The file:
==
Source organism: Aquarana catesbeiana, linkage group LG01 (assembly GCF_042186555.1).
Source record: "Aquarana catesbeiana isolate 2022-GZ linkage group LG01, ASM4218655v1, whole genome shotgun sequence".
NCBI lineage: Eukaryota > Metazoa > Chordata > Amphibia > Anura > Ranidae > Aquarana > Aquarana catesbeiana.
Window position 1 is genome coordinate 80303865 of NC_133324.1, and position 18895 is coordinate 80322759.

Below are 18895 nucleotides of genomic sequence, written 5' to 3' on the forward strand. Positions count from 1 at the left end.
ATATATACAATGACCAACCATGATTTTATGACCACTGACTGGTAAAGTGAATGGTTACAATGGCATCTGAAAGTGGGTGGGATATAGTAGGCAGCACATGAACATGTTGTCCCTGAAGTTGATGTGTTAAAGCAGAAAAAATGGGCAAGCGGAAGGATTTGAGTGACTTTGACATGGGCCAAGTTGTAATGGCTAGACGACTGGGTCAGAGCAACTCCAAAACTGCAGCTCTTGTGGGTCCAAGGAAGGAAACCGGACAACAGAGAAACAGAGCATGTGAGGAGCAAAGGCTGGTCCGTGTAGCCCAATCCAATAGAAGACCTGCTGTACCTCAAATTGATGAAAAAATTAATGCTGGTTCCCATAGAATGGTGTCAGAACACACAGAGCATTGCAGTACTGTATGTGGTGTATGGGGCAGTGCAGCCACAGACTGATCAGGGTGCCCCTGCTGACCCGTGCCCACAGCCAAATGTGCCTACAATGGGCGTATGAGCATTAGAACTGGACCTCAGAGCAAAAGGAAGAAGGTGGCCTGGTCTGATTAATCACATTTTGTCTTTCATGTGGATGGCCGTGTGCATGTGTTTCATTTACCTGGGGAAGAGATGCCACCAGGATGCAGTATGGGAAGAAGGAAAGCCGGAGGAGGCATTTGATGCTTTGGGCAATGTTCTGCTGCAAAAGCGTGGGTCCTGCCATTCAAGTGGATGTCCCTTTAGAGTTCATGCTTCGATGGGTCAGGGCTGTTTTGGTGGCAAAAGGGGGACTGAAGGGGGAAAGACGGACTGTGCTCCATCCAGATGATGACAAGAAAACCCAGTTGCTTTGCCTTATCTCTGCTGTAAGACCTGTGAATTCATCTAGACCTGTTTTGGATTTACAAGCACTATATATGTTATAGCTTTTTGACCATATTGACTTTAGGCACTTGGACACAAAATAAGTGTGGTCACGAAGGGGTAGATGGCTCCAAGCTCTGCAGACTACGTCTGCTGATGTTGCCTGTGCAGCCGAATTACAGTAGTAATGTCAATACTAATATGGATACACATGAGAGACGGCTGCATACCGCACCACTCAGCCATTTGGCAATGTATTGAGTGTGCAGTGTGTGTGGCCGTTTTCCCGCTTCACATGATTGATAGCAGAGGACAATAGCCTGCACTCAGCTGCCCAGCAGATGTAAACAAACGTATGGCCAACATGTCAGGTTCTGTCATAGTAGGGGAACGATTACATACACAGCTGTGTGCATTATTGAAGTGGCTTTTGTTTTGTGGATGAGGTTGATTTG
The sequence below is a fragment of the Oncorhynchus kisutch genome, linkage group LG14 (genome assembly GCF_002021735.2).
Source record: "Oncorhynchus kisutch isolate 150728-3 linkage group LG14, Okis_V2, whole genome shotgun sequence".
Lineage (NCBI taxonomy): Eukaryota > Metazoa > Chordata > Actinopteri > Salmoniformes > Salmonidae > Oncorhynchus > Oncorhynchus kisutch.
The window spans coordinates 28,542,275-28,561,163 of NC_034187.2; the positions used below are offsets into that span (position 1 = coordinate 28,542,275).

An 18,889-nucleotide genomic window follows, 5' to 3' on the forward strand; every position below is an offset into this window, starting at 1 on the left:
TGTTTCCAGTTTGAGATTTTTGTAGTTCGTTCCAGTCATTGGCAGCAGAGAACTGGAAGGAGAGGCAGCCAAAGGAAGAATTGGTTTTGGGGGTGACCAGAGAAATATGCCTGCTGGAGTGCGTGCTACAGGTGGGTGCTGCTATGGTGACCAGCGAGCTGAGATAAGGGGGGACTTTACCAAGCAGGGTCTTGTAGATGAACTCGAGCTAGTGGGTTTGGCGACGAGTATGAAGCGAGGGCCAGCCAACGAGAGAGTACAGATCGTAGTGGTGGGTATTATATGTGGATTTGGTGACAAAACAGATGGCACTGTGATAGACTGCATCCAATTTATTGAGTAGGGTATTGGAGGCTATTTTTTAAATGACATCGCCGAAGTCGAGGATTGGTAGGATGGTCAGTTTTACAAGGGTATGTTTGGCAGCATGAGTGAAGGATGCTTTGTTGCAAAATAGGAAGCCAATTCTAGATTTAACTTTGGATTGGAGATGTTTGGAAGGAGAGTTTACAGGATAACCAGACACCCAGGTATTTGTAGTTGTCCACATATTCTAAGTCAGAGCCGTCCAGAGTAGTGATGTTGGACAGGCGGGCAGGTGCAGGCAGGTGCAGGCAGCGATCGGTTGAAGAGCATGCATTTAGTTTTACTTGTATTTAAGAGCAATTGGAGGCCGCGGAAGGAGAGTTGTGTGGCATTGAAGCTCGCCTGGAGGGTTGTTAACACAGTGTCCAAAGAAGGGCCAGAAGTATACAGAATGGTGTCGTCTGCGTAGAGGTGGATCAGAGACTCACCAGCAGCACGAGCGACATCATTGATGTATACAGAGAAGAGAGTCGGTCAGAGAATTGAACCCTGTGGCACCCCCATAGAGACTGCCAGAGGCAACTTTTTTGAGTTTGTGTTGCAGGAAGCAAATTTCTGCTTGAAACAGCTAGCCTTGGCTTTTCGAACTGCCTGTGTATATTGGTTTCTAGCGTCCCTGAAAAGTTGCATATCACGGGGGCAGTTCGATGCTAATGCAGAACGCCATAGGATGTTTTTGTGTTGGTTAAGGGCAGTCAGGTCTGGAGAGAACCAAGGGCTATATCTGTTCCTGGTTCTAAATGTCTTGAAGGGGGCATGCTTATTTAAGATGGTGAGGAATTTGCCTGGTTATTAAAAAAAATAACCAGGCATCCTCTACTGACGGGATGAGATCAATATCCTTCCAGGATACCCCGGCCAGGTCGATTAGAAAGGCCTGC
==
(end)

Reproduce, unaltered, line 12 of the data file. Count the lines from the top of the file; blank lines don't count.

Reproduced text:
TGTTTCCAGTTTGAGATTTTTGTAGTTCGTTCCAGTCATTGGCAGCAGAGAACTGGAAGGAGAGGCAGCCAAAGGAAGAATTGGTTTTGGGGGTGACCAGAGAAATATGCCTGCTGGAGTGCGTGCTACAGGTGGGTGCTGCTATGGTGACCAGCGAGCTGAGATAAGGGGGGACTTTACCAAGCAGGGTCTTGTAGATGAACTCGAGCTAGTGGGTTTGGCGACGAGTATGAAGCGAGGGCCAGCCAACGAGAGAGTACAGATCGTAGTGGTGGGTATTATATGTGGATTTGGTGACAAAACAGATGGCACTGTGATAGACTGCATCCAATTTATTGAGTAGGGTATTGGAGGCTATTTTTTAAATGACATCGCCGAAGTCGAGGATTGGTAGGATGGTCAGTTTTACAAGGGTATGTTTGGCAGCATGAGTGAAGGATGCTTTGTTGCAAAATAGGAAGCCAATTCTAGATTTAACTTTGGATTGGAGATGTTTGGAAGGAGAGTTTACAGGATAACCAGACACCCAGGTATTTGTAGTTGTCCACATATTCTAAGTCAGAGCCGTCCAGAGTAGTGATGTTGGACAGGCGGGCAGGTGCAGGCAGGTGCAGGCAGCGATCGGTTGAAGAGCATGCATTTAGTTTTACTTGTATTTAAGAGCAATTGGAGGCCGCGGAAGGAGAGTTGTGTGGCATTGAAGCTCGCCTGGAGGGTTGTTAACACAGTGTCCAAAGAAGGGCCAGAAGTATACAGAATGGTGTCGTCTGCGTAGAGGTGGATCAGAGACTCACCAGCAGCACGAGCGACATCATTGATGTATACAGAGAAGAGAGTCGGTCAGAGAATTGAACCCTGTGGCACCCCCATAGAGACTGCCAGAGGCAACTTTTTTGAGTTTGTGTTGCAGGAAGCAAATTTCTGCTTGAAACAGCTAGCCTTGGCTTTTCGAACTGCCTGTGTATATTGGTTTCTAGCGTCCCTGAAAAGTTGCATATCACGGGGGCAGTTCGATGCTAATGCAGAACGCCATAGGATGTTTTTGTGTTGGTTAAGGGCAGTCAGGTCTGGAGAGAACCAAGGGCTATATCTGTTCCTGGTTCTAAATGTCTTGAAGGGGGCATGCTTATTTAAGATGGTGAGGAATTTGCCTGGTTATTAAAAAAAATAACCAGGCATCCTCTACTGACGGGATGAGATCAATATCCTTCCAGGATACCCCGGCCAGGTCGATTAGAAAGGCCTGC